• Positive Mindset — I have heard some people who have immigrated to America say that their worst day in America is still better than their best day in their respective country. That says a lot. Never forget about the widespread levels of opportunities here that can give you a ladder to climb to success.
  • Hunger — Be hungry for the life you want. They say you miss 100 percent of the shots you don’t take. Never back down or be discouraged from a missed shot. Stay hungry and in those moments where your back is against the wall you will find the will and perseverance to gain what you truly want.
  • Mentors — Surround yourself with the people and mentors who are living the direction you want to live. There is an abundance of people working in incredible fields and industries who are happy to help anyone if you just make the effort to call.
  • Gratitude — Always be thankful for the journey and not just the destination. Sometimes we get so caught up in the rat race that we forget to enjoy the process. Everyone is going through a struggle regardless of what they show on their face or social medias. Be grateful for your challenges as much as you are for your successes, because it is usually the challenges that serve as the best lessons.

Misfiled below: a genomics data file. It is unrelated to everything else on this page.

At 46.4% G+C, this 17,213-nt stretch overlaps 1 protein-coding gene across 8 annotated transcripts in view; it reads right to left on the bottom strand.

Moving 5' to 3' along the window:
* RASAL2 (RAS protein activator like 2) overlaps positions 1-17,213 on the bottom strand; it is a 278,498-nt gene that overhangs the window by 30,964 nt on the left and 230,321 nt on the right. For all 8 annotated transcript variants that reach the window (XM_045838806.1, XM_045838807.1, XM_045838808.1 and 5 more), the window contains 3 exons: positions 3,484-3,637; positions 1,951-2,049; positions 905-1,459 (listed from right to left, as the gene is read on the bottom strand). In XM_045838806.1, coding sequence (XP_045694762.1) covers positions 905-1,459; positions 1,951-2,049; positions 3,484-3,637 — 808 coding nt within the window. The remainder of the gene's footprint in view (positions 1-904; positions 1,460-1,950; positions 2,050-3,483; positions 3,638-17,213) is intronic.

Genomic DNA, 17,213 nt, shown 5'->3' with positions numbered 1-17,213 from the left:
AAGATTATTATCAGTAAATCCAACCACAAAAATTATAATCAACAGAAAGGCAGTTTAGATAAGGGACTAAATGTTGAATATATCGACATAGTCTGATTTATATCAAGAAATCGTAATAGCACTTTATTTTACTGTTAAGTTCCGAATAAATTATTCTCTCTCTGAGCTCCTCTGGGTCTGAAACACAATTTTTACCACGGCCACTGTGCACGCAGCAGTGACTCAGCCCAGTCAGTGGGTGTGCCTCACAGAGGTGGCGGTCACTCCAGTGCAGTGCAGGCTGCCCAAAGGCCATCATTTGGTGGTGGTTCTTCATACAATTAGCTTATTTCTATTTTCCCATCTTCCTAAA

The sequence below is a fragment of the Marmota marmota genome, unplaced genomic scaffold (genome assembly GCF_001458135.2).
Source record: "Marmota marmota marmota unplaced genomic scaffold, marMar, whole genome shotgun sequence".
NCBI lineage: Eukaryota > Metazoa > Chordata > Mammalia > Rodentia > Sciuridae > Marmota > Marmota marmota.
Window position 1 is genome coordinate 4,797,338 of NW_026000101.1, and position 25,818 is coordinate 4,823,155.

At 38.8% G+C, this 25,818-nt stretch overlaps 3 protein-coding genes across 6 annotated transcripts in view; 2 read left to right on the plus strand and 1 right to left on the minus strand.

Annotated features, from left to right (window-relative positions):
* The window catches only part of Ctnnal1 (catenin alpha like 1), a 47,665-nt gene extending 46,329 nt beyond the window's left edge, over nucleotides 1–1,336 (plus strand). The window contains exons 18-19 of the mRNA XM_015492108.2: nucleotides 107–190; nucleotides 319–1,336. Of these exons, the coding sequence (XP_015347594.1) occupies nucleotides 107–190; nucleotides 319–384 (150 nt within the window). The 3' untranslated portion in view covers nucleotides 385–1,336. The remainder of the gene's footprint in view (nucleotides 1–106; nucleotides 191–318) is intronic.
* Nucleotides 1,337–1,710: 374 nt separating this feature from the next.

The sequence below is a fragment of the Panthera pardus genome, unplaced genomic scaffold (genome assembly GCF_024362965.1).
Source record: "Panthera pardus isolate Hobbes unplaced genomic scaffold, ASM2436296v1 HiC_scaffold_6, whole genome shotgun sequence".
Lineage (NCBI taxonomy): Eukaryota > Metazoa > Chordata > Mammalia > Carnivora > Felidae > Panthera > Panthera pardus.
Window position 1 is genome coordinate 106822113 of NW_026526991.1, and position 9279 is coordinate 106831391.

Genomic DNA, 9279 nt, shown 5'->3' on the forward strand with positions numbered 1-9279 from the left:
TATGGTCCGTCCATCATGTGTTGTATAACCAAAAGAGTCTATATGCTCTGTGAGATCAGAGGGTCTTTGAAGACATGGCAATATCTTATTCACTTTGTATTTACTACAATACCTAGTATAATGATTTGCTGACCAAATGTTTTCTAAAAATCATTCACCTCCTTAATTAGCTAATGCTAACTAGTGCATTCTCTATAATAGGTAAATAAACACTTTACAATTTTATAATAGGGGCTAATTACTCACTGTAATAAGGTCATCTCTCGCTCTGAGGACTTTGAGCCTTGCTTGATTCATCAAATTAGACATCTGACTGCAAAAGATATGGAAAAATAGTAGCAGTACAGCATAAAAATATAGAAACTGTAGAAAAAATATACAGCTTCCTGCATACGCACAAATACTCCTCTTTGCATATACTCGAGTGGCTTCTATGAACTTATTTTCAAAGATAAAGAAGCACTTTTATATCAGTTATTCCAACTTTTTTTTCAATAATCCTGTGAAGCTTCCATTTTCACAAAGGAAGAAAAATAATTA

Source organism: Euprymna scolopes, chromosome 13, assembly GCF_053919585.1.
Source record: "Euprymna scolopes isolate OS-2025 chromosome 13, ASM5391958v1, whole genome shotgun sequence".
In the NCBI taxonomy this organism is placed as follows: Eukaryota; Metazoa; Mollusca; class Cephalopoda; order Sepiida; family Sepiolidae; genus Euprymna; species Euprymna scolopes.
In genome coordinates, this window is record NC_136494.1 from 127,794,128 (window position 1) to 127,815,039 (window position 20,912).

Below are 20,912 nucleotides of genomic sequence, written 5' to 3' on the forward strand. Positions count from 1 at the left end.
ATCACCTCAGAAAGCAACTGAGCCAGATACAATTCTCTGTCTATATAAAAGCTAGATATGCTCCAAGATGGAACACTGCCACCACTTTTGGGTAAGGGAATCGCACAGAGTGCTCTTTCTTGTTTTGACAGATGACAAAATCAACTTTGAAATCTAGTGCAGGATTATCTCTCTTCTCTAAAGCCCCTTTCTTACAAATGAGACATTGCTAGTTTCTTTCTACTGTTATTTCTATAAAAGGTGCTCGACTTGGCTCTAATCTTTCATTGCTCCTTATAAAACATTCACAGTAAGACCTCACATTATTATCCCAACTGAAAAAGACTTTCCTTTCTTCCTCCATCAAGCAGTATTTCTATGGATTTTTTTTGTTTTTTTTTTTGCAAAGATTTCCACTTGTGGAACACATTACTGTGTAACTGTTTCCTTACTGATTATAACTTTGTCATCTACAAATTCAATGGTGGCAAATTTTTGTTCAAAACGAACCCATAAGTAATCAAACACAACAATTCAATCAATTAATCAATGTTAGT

We know that the US needs improvement. But are there 3 things that make you optimistic about the US’s future?

  • Technology — The United States is paving the newest technologies in the world today. With the level of intelligence and innovation in Silicon Valley alone, the future is bright for us and the rest of the world.
  • Diversity — The US has the most diverse societies. It is a melting pot of ideas, culture, and love. The diverse backbone of America will allow for future innovations to be more well rounded and inclusive.